Tasini Oral Arguments Heard at the Supreme Court

By Quint, Barbara | Information Today, May 2001 | Go to article overview

Tasini Oral Arguments Heard at the Supreme Court


Quint, Barbara, Information Today


Silence in the court. As the last red light flickered on the dais, the long legal debate over the rights of publishers to distribute content created by freelance writers in electronic form came to an end at 11:04 a.m. EST on Wednesday, March 28. Now the nine justices of the United States Supreme Court will conduct the only meaningful discussions of the topic, while the publishing and online information world waits, perhaps until as late as the end of June or even July, to hear how it all turns out.

Oral arguments by lawyers representing publishers (the plaintiff) and defendants (Jonathan Tasini of the National Writers Union, et al.) took only 1 hour. But then, with rare exceptions, all oral arguments take only 1 hour--or less--before the U.S. Supreme Court (http://www.supremecourtus.gov), which runs a very tight and briskly efficient ship when it comes to listening to attorneys. (The justices even specify the color of folders for briefs presented to them.) Besides, copyright was not the only matter on the court's calendar that day. It also had to hear arguments for and against the medical therapeutic services of the Oakland Cannabis Buyers' Cooperative.

For a complete background of the case and all the players, read Carole Ebbinghouse's Sidebar column from the January 2001 issue of Searcher magazine, "Final Hours: Tasini Goes to the Supreme Court" (http://www.infotoday.com/searcher/jan01/ebbinghouse.htm). For NewsBreaks summarizing the case, including the impact it has already had on the online information industry, see Paula J. Hane's "Supreme Court Agrees to Hear Tasini Case" (http://www.infotoday.com/newsbreaks/nb0011131.htm), or "Freelance Authors Turn Up the Heat with More Lawsuits; Major Database Providers Under Siege" (http://www.infotoday.com/newsbreaks/nb000821.1.htm).

In the end, however, it all boiled down to one question for the Supreme Court to decide: "Are reproduction and distribution of a periodical in electronic form, as well as in print, privileged under Section 201(c) of the Copyright Act, or does electronically publishing the same contents infringe upon the copyrights held by contributing freelance authors?"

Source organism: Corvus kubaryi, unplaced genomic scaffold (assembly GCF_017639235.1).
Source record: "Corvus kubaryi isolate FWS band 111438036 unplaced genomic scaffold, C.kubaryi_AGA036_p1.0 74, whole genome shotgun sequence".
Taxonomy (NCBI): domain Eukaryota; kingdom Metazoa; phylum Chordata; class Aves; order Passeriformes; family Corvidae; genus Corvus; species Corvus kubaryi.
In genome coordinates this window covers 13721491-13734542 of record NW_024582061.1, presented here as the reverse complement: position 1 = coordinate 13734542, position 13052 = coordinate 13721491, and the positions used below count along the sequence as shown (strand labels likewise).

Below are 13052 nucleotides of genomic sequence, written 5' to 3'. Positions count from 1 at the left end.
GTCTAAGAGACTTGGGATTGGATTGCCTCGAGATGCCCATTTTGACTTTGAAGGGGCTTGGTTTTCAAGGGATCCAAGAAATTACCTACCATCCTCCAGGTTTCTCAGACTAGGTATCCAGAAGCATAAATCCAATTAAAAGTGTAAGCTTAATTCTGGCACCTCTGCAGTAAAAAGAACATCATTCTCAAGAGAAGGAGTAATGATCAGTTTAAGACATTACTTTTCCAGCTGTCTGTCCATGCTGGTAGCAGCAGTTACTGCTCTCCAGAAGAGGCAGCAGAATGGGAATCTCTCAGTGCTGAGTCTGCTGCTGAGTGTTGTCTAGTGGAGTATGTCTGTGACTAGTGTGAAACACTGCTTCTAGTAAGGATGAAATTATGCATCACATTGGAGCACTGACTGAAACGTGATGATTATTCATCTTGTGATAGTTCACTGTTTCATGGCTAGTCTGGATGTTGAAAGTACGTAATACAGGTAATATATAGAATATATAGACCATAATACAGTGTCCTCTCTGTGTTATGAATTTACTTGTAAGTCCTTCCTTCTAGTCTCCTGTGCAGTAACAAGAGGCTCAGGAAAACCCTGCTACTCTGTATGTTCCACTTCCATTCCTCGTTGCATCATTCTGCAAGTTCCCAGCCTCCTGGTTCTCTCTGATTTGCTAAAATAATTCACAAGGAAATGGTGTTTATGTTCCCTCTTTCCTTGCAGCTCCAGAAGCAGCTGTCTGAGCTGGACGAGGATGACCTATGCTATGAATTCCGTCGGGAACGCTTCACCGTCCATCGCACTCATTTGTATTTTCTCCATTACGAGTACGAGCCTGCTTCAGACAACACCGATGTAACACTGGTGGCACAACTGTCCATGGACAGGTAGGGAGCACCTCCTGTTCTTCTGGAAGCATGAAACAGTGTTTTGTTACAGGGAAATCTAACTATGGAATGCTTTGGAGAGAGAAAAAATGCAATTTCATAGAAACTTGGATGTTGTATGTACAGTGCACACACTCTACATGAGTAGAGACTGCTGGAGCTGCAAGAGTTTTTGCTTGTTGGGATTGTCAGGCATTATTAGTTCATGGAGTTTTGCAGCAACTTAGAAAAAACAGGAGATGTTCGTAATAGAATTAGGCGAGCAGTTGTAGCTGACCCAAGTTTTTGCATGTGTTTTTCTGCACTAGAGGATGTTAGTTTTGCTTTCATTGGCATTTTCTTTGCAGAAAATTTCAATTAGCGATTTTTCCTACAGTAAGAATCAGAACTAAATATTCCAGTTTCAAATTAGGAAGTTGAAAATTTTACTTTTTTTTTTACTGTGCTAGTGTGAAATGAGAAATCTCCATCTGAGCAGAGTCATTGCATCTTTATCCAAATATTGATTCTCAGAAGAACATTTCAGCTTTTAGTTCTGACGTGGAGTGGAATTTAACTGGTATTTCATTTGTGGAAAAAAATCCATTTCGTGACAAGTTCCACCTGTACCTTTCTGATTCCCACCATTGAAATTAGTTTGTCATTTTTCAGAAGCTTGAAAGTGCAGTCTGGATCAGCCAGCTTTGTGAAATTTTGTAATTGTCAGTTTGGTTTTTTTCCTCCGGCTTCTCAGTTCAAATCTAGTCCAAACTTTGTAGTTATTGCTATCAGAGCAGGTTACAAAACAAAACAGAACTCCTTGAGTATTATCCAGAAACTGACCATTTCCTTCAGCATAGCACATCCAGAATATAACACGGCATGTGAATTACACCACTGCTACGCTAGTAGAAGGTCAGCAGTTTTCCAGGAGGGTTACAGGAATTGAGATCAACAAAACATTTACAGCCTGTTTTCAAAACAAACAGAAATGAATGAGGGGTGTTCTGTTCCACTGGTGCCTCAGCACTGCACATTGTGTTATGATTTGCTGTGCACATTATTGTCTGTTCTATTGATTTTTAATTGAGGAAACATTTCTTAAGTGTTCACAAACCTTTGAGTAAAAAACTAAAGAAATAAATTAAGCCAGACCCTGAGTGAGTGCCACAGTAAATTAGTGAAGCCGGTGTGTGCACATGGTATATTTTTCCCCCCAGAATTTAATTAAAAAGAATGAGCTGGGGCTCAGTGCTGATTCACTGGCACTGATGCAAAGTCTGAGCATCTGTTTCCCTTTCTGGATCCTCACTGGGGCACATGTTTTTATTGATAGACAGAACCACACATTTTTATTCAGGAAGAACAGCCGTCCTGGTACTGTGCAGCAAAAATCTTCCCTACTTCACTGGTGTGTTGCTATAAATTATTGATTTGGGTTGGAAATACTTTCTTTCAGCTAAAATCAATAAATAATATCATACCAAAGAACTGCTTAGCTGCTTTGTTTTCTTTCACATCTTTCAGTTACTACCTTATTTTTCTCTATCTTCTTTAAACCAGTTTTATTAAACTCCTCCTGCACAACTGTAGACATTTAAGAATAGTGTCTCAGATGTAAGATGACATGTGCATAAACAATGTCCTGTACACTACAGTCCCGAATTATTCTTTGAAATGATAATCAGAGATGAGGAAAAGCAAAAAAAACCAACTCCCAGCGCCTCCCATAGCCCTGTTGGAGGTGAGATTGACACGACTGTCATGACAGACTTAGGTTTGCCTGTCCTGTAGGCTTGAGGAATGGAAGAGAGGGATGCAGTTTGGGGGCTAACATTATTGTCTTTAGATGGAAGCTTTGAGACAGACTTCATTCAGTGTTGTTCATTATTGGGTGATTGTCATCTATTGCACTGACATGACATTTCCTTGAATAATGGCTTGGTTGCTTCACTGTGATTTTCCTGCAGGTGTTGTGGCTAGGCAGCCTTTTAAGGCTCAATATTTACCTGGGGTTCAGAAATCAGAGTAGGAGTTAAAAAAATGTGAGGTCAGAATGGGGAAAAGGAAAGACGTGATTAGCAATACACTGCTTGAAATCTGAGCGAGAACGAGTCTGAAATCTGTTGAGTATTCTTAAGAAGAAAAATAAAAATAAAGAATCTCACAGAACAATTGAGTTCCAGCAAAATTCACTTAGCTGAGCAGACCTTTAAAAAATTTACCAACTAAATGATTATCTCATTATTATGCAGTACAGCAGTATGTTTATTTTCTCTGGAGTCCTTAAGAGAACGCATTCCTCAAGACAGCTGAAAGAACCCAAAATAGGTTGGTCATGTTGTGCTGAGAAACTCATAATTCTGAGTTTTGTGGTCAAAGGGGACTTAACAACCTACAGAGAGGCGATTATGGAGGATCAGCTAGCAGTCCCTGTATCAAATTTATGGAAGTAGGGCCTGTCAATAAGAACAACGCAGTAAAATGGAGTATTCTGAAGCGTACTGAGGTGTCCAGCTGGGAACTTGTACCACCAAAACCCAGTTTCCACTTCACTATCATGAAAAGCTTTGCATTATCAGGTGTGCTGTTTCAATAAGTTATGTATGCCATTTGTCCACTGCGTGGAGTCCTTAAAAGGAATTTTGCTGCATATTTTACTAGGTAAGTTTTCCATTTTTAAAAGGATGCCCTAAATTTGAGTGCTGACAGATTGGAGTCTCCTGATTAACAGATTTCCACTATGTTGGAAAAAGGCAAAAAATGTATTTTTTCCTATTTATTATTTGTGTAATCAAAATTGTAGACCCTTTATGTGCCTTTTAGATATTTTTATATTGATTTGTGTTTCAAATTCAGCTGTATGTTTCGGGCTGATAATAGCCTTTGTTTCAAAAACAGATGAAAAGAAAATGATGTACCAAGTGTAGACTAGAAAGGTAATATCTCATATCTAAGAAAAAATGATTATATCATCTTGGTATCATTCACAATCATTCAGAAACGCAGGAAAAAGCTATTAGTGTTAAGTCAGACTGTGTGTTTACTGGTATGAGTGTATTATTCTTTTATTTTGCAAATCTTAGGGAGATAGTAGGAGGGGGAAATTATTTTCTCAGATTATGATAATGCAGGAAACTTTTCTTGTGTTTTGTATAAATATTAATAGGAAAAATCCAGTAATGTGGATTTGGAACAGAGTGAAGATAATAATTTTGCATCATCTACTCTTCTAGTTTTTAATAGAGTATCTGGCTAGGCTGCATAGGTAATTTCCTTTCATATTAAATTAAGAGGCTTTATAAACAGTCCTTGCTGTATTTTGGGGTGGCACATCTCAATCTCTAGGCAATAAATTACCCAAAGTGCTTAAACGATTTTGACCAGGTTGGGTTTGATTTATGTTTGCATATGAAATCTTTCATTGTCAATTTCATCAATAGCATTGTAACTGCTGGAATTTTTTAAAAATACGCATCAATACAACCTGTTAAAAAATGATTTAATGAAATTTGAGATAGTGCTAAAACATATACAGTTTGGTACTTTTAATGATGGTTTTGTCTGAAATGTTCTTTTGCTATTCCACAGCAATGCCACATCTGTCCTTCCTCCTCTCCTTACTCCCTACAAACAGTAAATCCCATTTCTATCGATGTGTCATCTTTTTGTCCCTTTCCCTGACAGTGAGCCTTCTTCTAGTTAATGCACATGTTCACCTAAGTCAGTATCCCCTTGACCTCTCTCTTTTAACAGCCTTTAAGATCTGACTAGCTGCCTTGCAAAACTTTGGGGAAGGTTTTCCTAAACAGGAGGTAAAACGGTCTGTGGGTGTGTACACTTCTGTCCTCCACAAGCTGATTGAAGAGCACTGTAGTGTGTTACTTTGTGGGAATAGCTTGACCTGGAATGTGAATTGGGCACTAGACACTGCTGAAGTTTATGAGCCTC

Representing the plaintiffs (publishers) was Laurence Henry Tribe, a Harvard law professor, while Lawrence Gold of Washington, DC, represented the authors. Tribe represented the New York Times Co.; the Tribune Co.; Newsday; AOL/Time Warner's Time Magazine, Inc.; Reed Elsevier's Lexis-Nexis; and Bell & Howell Information and Learning. Transcripts of the oral arguments, available from Alderson Reporting Co. (http://www.aldersonreporting.com) or on the Supreme Court's own Web site, do not indicate which justice is speaking, but sometimes the attorneys will respond to a justice by name. As usual in oral arguments, the justices barely let each attorney get one paragraph out of their mouths before the questions came rolling in.

Justices Scalia, Ginsberg, and O'Connor grilled Tribe about why contracts and cash couldn't handle the problem. Tribe countered by mentioning the technical difficulties and, when challenged on the draconian removal of masses of articles, pointed out that the damages under the law could run from $250 to $10,000--or even $30,000-- per infringement and that infringements might be considered to occur whenever an article was downloaded, voiding the 3-year statute of limitations written into the law. (One wondered whether Tribe might regret making this damage analysis should his clients lose the case.) Justice Breyer questioned the technical process of creating a digital version of, in his example, The Washington Post. Tribe seemed to grow a little testy as the lengthy question ate up his time. Justice Souter worried that Nexis was basically a reprint production service and that authors would not have enough protection even if the language of the law appeared to grant the rights to publishers.